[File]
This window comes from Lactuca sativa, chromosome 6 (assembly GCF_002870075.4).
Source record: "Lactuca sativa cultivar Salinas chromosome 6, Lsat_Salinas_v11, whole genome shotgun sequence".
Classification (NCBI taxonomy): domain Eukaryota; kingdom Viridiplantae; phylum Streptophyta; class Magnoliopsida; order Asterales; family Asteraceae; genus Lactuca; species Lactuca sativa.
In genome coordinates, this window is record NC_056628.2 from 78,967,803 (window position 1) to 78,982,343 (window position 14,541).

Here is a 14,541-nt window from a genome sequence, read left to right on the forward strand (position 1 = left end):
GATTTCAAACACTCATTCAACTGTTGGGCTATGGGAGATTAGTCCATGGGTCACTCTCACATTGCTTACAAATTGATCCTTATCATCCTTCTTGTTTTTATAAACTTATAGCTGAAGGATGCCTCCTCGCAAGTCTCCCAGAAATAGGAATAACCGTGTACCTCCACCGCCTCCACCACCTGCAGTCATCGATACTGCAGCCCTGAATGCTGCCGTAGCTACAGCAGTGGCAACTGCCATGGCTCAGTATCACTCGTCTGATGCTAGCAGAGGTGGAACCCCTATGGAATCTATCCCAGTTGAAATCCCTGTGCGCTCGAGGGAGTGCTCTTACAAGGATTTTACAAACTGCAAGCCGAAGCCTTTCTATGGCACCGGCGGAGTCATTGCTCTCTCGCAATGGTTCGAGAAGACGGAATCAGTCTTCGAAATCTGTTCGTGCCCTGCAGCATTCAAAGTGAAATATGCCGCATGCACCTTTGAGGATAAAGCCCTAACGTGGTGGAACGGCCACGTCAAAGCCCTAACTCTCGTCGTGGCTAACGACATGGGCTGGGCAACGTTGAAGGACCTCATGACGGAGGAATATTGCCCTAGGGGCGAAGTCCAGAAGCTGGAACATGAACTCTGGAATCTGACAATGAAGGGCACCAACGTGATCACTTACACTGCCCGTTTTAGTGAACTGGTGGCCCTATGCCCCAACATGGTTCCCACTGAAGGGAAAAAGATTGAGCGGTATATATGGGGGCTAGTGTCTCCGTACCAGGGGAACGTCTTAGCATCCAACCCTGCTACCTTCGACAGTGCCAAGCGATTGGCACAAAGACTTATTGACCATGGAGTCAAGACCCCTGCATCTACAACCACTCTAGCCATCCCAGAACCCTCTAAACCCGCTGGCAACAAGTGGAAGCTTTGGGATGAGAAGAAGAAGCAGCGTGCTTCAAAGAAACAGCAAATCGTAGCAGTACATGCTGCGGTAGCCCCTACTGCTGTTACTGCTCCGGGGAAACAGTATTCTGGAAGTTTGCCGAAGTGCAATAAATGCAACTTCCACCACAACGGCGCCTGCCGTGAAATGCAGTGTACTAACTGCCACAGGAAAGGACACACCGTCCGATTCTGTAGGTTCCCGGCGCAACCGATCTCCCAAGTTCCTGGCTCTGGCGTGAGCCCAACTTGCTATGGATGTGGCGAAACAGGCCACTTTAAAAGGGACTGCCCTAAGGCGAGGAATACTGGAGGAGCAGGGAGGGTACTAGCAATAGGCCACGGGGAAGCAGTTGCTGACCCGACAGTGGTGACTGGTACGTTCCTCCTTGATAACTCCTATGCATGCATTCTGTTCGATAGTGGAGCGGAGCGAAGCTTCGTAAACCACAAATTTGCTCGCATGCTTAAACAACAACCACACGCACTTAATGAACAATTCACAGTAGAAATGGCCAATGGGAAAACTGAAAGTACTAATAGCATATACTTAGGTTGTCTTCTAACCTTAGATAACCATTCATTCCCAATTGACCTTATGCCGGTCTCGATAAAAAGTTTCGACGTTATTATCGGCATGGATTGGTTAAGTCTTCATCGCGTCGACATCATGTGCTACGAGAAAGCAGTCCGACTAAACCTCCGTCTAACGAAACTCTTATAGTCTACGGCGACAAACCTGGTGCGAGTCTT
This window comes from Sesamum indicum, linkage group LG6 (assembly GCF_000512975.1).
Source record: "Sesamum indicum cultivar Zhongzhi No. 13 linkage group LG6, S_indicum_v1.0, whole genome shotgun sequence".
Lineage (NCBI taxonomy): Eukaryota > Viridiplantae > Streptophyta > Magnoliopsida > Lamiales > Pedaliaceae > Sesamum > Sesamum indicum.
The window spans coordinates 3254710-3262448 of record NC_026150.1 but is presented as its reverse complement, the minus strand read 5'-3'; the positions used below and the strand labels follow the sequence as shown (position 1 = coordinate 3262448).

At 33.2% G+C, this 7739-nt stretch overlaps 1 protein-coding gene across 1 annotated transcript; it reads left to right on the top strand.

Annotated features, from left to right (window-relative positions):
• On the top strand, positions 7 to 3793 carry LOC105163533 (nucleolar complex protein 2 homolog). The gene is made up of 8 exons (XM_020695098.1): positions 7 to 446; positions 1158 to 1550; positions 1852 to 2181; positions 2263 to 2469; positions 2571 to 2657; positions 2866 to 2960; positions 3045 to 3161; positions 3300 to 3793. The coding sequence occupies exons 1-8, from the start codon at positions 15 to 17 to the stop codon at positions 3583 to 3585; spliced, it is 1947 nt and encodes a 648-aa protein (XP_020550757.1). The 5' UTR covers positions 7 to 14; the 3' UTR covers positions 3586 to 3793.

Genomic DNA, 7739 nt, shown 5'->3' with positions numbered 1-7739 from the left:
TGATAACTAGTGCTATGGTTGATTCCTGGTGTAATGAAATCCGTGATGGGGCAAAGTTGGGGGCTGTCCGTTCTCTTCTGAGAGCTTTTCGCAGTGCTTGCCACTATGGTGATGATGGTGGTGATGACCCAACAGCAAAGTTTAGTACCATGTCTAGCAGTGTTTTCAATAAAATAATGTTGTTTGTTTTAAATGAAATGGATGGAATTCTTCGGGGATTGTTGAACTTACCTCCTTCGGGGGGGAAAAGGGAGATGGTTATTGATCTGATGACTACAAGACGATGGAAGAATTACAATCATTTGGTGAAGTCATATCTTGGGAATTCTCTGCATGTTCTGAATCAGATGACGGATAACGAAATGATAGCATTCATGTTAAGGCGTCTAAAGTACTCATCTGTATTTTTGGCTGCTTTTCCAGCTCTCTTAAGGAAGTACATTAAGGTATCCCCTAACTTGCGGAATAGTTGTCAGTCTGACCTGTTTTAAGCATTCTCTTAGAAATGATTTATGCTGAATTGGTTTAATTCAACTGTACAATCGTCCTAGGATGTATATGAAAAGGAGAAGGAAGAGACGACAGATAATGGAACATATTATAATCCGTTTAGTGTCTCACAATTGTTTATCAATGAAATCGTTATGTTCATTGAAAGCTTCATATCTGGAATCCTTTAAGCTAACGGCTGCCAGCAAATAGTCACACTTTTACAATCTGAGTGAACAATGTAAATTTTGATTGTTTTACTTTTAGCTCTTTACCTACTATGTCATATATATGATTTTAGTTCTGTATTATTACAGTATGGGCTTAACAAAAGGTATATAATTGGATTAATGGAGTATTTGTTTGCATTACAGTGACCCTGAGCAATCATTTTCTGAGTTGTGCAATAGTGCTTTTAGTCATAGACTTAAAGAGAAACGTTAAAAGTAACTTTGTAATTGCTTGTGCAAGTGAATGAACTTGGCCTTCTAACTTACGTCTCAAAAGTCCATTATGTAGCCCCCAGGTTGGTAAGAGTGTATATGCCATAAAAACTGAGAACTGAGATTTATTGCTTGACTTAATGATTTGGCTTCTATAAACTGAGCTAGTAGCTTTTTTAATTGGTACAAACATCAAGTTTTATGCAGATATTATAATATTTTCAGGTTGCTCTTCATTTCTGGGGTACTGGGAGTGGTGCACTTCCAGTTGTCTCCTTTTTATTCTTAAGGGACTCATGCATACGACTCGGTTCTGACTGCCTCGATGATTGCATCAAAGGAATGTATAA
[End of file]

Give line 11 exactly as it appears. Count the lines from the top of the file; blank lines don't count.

At 33.2% G+C, this 7739-nt stretch overlaps 1 protein-coding gene across 1 annotated transcript; it reads left to right on the top strand.